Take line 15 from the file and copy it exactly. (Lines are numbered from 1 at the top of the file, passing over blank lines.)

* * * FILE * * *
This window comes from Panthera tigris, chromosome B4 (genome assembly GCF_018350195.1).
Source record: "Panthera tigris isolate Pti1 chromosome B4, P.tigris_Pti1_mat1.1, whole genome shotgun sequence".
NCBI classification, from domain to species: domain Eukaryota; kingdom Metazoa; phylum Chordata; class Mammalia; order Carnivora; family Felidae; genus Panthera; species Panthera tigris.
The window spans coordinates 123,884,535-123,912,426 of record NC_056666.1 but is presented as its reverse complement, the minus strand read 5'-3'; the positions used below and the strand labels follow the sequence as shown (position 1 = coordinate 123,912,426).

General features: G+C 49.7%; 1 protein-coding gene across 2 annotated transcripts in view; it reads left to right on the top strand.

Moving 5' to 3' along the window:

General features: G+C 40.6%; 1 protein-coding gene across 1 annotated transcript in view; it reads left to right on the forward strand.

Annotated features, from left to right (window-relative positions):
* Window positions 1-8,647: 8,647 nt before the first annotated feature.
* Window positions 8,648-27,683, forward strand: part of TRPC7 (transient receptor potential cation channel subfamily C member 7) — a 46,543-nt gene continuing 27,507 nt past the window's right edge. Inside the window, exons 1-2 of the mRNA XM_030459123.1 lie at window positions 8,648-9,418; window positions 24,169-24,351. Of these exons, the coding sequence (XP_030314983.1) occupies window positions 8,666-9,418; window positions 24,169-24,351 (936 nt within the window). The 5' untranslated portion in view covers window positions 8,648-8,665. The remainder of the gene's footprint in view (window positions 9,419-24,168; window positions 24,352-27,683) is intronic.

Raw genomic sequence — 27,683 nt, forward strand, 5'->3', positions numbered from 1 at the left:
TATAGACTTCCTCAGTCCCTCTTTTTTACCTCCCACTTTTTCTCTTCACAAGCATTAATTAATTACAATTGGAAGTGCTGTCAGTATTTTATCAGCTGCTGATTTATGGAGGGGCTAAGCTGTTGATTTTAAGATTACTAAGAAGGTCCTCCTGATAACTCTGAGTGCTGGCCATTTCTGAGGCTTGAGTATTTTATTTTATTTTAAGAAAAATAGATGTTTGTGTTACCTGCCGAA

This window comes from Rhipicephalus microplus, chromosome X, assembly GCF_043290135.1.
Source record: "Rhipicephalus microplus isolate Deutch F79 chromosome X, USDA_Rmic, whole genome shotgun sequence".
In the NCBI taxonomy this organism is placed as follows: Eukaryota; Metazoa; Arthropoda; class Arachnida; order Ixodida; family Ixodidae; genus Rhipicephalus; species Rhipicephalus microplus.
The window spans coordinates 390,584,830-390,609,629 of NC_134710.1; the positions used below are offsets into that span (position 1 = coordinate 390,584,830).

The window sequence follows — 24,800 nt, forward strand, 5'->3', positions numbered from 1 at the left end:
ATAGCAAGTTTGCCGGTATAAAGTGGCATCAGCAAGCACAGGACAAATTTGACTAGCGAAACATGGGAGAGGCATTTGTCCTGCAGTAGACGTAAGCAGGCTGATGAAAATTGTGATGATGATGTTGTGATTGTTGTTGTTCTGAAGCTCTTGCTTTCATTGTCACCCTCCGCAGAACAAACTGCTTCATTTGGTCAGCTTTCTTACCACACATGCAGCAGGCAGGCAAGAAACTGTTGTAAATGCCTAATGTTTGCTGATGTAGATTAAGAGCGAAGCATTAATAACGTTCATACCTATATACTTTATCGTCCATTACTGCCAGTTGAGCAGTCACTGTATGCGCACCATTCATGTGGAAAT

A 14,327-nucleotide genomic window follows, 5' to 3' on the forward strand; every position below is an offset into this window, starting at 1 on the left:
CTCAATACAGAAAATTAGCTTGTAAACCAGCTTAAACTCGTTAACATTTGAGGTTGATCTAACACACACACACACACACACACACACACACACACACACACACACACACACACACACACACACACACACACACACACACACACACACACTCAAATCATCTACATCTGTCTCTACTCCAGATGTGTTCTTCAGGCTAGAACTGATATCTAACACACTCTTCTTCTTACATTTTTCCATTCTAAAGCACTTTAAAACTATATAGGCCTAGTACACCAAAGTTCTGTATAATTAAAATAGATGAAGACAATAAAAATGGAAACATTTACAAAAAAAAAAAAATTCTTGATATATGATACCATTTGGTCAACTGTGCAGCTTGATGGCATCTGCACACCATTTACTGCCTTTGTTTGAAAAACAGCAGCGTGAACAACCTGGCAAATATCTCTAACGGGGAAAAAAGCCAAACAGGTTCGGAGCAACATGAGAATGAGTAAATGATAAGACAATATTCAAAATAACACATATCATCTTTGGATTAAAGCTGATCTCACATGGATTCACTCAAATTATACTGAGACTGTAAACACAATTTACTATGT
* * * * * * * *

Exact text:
In the NCBI taxonomy this organism is placed as follows: Eukaryota; Metazoa; Arthropoda; class Arachnida; order Ixodida; family Ixodidae; genus Rhipicephalus; species Rhipicephalus microplus.